When my kids were much younger than they are now, I took them to a nature program about spiders at Brookside Nature Center. It was an evening program so we could see the spiders when they came out at night to spin their webs. The only reason I signed my kids up for this event was because I am terrified of spiders and I was determined to not pass my fears on to my children.
I kept my kiddos up past their bedtime and we wandered around the woods in the dark looking for spiders as I pasted a big fake smile on my face and pretended to be interested in the horrible, horrible arachnids.
I shouldn't have bothered. If anything, my kids are more scared of spiders now than I am.
It is ironic, but their fear ("Mooooooom! I can't go in the basement because there is a spider down there!") has helped me overcome some of my fear ("Okay, wait just a minute while I throw one of your father's law books on top of it.").
I think that many parents spend a lot of time worrying about passing our fears down to our children. My mom tells me that when my sister and I were kids she worked really hard to not pass on her fear of flying to us. She was successful, but I wonder if we might have been better served by watching her cope with her fears instead of hiding them. I don't know.
I mean, no, I'm not going to start sharing all my fears with my kids. For example, they might not have figured out yet that clowns are terrifying, so why should I tell them? But if they know that certain things scare me, it makes sense to show them that it is okay to have those fears and that you can find ways to work around them.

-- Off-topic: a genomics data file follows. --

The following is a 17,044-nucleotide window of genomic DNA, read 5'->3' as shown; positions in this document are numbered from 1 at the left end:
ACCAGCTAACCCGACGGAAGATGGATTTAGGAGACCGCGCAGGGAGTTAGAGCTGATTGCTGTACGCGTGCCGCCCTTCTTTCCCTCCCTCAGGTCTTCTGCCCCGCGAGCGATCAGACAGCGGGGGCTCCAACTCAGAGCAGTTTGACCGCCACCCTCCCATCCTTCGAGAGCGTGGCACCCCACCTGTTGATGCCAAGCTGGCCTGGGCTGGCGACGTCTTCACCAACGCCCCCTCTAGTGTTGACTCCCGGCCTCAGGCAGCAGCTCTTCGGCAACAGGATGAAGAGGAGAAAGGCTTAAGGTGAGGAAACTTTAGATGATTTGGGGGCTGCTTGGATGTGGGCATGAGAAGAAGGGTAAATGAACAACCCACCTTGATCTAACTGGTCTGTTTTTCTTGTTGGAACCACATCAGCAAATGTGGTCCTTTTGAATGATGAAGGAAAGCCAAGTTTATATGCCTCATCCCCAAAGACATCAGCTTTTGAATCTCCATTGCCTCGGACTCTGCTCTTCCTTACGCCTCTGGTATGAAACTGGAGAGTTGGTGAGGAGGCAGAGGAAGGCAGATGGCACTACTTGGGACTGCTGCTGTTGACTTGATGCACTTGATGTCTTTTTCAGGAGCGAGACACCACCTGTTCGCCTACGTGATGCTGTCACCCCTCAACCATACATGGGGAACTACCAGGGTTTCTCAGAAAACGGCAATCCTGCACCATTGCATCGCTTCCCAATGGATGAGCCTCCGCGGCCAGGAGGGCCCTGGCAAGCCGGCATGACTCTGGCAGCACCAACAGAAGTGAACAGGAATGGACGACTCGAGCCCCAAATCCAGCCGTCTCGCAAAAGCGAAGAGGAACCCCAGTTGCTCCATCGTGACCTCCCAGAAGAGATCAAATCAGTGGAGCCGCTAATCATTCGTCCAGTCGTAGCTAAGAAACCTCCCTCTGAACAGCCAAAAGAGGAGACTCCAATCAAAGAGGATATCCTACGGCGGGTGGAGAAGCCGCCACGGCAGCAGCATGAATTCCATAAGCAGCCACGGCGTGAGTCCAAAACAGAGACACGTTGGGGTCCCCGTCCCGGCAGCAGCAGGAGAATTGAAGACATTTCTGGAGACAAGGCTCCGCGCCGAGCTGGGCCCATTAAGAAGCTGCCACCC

This said, there are things that I do want my kids to be afraid of but that they aren't—like parking lots. Parking lots are death traps, but my children don't seem to notice or care. And don't get me started on stray feathers that kids pick up off the ground. I have told my kids a billion times that "feathers carry disease," but it took nearly 11 years until one of my children finally shrieked that very phrase at my youngest son when he tried to pick up a pigeon feather.
It's possible I may have strayed off of my original topic of passing on fears to passing on neuroses.
It's interesting, because I worked far harder when I was a new parent to not pass on my fears than I do now, yet it is my oldest who is the most cautious. Then my youngest, who has spent his entire life with my middle son, who is afraid of nothing, is extremely fearful about a large number of things. (Also a little neurotic. It's a problem.)
I think that maybe people are sort of born wired as more or less fearful and cautious and it is just the specifics that vary from parental influence. For example, with a different parent, my youngest might still be fearful, but he might not be afraid specifically of zombies, .
I guess in the long run, I just hope that my kids discover their own psyches, but better yet, see that there are ways to work around almost anything. I also hope that I don't pass on too many of my fears before then. The fact that I am now capable of smashing a spider with someone else's shoe gives me hope that I can pass resilience to my kids along with my fears.
Jean, a.k.a. Stimey, writes a personal blog at Stimeyland; an autism-events website for Montgomery County, Maryland, at AutMont; and a column called Autism Unexpected in the Washington Times Communities. You can find her on Twitter as @Stimey.